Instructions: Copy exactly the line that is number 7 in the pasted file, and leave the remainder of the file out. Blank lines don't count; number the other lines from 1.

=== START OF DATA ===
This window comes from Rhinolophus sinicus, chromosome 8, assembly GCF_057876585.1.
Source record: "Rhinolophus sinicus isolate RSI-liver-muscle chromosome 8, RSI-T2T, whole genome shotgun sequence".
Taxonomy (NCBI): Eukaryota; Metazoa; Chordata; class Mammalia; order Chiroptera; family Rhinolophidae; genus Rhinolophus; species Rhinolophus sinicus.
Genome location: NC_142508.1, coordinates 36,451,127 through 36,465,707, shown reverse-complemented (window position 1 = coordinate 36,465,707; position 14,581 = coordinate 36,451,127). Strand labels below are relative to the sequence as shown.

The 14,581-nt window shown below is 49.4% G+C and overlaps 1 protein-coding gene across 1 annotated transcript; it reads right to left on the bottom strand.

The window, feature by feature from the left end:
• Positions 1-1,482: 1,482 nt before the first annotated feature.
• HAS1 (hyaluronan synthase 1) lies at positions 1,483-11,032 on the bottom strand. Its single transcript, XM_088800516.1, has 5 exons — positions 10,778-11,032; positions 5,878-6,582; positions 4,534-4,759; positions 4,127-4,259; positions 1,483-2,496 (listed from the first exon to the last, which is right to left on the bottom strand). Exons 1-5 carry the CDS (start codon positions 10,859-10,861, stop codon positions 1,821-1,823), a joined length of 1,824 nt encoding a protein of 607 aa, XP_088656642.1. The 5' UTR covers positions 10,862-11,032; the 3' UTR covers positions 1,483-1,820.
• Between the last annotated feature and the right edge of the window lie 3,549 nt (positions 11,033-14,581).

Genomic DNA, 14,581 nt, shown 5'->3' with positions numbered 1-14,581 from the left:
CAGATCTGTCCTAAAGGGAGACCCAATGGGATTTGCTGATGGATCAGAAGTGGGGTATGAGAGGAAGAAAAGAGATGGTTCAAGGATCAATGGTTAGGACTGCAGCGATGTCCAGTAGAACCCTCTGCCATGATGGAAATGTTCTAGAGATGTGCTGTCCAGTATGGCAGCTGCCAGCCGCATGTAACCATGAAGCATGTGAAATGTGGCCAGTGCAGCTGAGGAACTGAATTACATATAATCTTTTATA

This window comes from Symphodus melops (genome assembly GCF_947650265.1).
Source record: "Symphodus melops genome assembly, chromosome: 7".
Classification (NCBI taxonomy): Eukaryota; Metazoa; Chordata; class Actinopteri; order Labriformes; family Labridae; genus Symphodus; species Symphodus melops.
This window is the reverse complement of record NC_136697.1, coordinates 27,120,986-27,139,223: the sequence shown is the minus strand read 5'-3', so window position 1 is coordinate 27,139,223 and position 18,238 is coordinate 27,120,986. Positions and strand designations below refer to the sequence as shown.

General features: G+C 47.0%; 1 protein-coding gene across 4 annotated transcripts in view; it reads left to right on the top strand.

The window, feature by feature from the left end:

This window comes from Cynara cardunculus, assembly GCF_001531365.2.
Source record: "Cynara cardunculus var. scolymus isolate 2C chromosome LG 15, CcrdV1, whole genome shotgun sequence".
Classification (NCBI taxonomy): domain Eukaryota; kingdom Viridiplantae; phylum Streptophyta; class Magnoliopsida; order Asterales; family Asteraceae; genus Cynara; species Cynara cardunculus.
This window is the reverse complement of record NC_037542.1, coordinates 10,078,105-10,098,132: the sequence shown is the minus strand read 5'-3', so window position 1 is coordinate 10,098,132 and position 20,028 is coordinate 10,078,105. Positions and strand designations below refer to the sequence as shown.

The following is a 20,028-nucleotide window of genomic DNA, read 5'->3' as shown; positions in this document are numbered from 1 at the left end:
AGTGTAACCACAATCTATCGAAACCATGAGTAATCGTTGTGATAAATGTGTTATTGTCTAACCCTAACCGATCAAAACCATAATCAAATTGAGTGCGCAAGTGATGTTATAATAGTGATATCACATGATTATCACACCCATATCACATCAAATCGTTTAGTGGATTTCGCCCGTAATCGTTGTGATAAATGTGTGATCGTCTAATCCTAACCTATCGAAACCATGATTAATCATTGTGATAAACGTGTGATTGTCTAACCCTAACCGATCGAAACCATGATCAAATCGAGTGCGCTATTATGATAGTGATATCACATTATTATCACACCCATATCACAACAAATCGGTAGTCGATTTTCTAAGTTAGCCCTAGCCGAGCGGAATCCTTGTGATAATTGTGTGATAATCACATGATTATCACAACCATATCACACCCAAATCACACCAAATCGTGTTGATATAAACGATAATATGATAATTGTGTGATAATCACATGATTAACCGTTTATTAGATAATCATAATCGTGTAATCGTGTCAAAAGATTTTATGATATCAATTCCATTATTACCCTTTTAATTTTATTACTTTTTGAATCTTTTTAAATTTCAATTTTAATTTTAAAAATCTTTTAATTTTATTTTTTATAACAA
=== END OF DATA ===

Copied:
• Positions 1-1,482: 1,482 nt before the first annotated feature.